On 18 August, YouGov released one of those polls that was shocking only in how accurately it reflected what we all already assumed. The poll, conducted on behalf of Sky News, found that 57 per cent of Tory members had already voted in the party’s leadership election, 68 per cent of them for Liz Truss. This meant that to have any chance of winning Rishi Sunak would need nearly three-quarters of the remaining votes to go his way.
Alas, nearly half (44 per cent) of those who were yet to vote said they too would vote for Truss. And so – even though the race would not end for several more weeks – we could confidently say that the next prime minister of the United Kingdom would be Liz Truss.
The reason this sticks in the memory is the way Sunak reacted. In an interview that day on the This Morning sofa, he seemed entirely unfazed by the polling. “I’m really excited to keep going,” he said, “I think my ideas are the right ones.” He had to say that, of course, but nonetheless the relaxed manner in which he conducted himself – not to mention his decision to show off by, bizarrely, reciting BBC One’s weekday afternoon schedule, circa 1991 – suggests that he really believed it. This was a man who assumed that the poll was wrong, or that there was a decent chance his opponent would implode. This was a man who still, genuinely, believed he would win.
I am, on balance, quite in favour of Rishi Sunak winning. This is partly because, despite all his flaws as both a politician and a man, he is a less terrifying potential PM than the only other alternative, which is saying something. But it’s mostly because it would be really funny to see all the Tory MPs who cravenly backed Truss doing the required reverse ferret. And yet, every shred of evidence we have suggests that Sunak is about to get his backside handed to him. His continued confidence should be baffling.
Except, of course, this is a man who has won at everything he has ever done, and so it isn’t baffling at all. Sunak attended Winchester College, the sort of prestigious public school from which boys emerge convinced they can and should run the world. From there he went on to Oxford, where he took PPE, graduating with a first; then to Stanford, where he was a Fulbright scholar, and received an MBA. There he also met his future wife, Akshata Murty, whose father was a billionaire, but Sunak didn’t let that put him off making his own way in the world: he went on to Goldman Sachs, then a hedge fund, then another hedge fund.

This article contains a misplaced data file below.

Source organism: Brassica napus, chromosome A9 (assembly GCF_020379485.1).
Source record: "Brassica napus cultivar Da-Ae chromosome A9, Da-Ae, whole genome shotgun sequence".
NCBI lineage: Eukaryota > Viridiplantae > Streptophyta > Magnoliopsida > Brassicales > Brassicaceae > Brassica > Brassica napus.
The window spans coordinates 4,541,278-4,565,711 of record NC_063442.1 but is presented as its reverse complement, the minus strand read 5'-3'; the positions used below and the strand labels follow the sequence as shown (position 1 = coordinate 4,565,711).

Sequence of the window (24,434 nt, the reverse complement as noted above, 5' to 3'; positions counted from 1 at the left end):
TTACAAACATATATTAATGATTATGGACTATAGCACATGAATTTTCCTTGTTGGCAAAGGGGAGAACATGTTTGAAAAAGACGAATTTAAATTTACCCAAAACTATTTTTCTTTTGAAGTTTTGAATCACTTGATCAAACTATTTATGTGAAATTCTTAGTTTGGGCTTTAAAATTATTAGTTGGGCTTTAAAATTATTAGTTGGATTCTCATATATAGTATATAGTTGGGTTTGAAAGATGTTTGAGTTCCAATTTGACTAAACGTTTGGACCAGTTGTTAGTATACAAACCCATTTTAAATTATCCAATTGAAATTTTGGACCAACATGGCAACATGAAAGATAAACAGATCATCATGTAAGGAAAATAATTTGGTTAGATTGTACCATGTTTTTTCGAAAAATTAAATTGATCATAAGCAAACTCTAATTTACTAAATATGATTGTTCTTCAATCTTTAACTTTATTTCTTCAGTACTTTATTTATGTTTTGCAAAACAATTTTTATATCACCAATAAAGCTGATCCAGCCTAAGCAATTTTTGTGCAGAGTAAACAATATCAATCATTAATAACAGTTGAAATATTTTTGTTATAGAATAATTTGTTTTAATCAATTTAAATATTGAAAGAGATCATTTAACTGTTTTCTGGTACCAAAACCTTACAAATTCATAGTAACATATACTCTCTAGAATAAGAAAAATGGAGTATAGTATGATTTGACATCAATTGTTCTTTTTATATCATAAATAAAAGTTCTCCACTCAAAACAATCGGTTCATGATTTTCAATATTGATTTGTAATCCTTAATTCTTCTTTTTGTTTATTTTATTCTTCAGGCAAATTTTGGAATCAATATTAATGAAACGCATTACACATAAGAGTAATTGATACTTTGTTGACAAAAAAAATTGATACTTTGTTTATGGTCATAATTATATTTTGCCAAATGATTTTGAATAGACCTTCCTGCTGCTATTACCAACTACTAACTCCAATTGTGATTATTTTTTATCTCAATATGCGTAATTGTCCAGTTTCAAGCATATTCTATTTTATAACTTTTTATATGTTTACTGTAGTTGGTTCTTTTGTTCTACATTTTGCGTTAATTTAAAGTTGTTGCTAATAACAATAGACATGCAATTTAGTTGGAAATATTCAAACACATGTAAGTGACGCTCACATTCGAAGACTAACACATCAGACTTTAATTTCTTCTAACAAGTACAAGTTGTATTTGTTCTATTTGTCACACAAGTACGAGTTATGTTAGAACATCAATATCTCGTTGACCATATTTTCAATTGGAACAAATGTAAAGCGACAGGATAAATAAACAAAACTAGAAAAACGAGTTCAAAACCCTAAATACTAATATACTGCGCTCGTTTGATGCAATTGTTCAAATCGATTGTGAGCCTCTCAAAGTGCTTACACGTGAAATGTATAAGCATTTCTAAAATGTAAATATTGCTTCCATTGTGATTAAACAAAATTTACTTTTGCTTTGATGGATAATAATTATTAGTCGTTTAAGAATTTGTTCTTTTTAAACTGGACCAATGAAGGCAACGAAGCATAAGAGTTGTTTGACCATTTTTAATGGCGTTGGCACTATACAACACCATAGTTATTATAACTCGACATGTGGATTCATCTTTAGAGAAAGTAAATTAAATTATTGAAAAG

[See also: Why Rishi Sunak failed]
And then, a few days before his 35th birthday, he was elected to parliament. At 37, he was a minister; at 39, chancellor, openly discussed as the next leader of his party and Britain’s first non-white prime minister.
You can see the problem, I’m sure. Despite his attempts to hint otherwise, Sunak did not grow up within a million miles of the breadline – instead, he came from the sort of affluent middle-class background shared by millions of others, from which he has risen steadily to get within touching distance of the very top job in politics. Everything to which he has turned his hand, he has managed; every roll of the die has produced a six. As a man who has never known failure, of course he believes he will still grab victory from the jaws of defeat to become prime minister. How else is the story supposed to end?
Something similar, I think, is going on in the head of the man Sunak still hopes to replace. You’d think, having alienated a majority of his colleagues and seen his approval rating first slide, then crash, then crater, Boris Johnson would understand he was done. Yet “friends” of the Prime Minister – apparently he still has some – have let it be known that he is happy to wait on the backbenches for everything to go wrong under his successor, when his ungrateful party will come crawling back. How public opinion fits into this is not entirely clear.
Johnson, unlike Sunak, has known failure – witness both his departure from the 2016 leadership race and from the Foreign Office in 2018. But quite clearly, he has bounced back. So, as it happens, did some of his heroes before him. Winston Churchill bounced from senior roles in government to opposition and disgrace and back with the same frequency with which most of us might bounce between rooms while bored. Then there’s the great Marcus Tullius Cicero, who as consul in 63 BC became first man in Rome, and later on governed an eastern territory on behalf of the republic – but in between faced exile while his political enemies literally demolished his house. With those sorts of stories to feed on, of course Johnson cannot believe it is over.
Perhaps he’s right. Perhaps, somehow, Sunak is, too: the Tory membership is a difficult group to poll, and pollsters have often got things wrong, albeit not quite that wrong. But the more likely possibility, surely, is that both men have reached the end of the road. Success in politics requires preternatural self-confidence to see you through the bad times, but all political careers must end in failure nonetheless. The tragedy for these men is that the qualities that carried them to those heights means they can’t see the fall ahead.